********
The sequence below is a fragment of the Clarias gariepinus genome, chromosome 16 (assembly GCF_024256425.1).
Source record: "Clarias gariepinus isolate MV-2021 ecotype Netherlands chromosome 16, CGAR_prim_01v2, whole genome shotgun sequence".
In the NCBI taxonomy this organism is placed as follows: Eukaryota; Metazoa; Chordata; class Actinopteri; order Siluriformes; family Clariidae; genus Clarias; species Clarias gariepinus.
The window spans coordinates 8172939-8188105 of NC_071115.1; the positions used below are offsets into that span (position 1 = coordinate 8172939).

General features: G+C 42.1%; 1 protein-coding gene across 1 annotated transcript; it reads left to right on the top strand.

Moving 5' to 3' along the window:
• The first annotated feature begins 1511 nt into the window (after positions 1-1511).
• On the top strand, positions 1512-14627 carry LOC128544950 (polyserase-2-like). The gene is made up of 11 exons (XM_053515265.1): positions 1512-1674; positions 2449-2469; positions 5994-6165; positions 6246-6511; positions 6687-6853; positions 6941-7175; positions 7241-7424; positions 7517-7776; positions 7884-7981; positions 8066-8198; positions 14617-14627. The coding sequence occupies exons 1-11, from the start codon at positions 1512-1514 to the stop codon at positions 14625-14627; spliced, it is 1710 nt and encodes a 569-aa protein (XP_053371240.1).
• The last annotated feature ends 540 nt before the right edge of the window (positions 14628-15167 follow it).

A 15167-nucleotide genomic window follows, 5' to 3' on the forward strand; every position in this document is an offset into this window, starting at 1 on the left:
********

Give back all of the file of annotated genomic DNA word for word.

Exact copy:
The sequence below is a fragment of the Clarias gariepinus genome, chromosome 16 (assembly GCF_024256425.1).
Source record: "Clarias gariepinus isolate MV-2021 ecotype Netherlands chromosome 16, CGAR_prim_01v2, whole genome shotgun sequence".
In the NCBI taxonomy this organism is placed as follows: Eukaryota; Metazoa; Chordata; class Actinopteri; order Siluriformes; family Clariidae; genus Clarias; species Clarias gariepinus.
The window spans coordinates 8172939-8188105 of NC_071115.1; the positions used below are offsets into that span (position 1 = coordinate 8172939).

General features: G+C 42.1%; 1 protein-coding gene across 1 annotated transcript; it reads left to right on the top strand.

Moving 5' to 3' along the window:
• The first annotated feature begins 1511 nt into the window (after positions 1-1511).
• On the top strand, positions 1512-14627 carry LOC128544950 (polyserase-2-like). The gene is made up of 11 exons (XM_053515265.1): positions 1512-1674; positions 2449-2469; positions 5994-6165; positions 6246-6511; positions 6687-6853; positions 6941-7175; positions 7241-7424; positions 7517-7776; positions 7884-7981; positions 8066-8198; positions 14617-14627. The coding sequence occupies exons 1-11, from the start codon at positions 1512-1514 to the stop codon at positions 14625-14627; spliced, it is 1710 nt and encodes a 569-aa protein (XP_053371240.1).
• The last annotated feature ends 540 nt before the right edge of the window (positions 14628-15167 follow it).

A 15167-nucleotide genomic window follows, 5' to 3' on the forward strand; every position in this document is an offset into this window, starting at 1 on the left: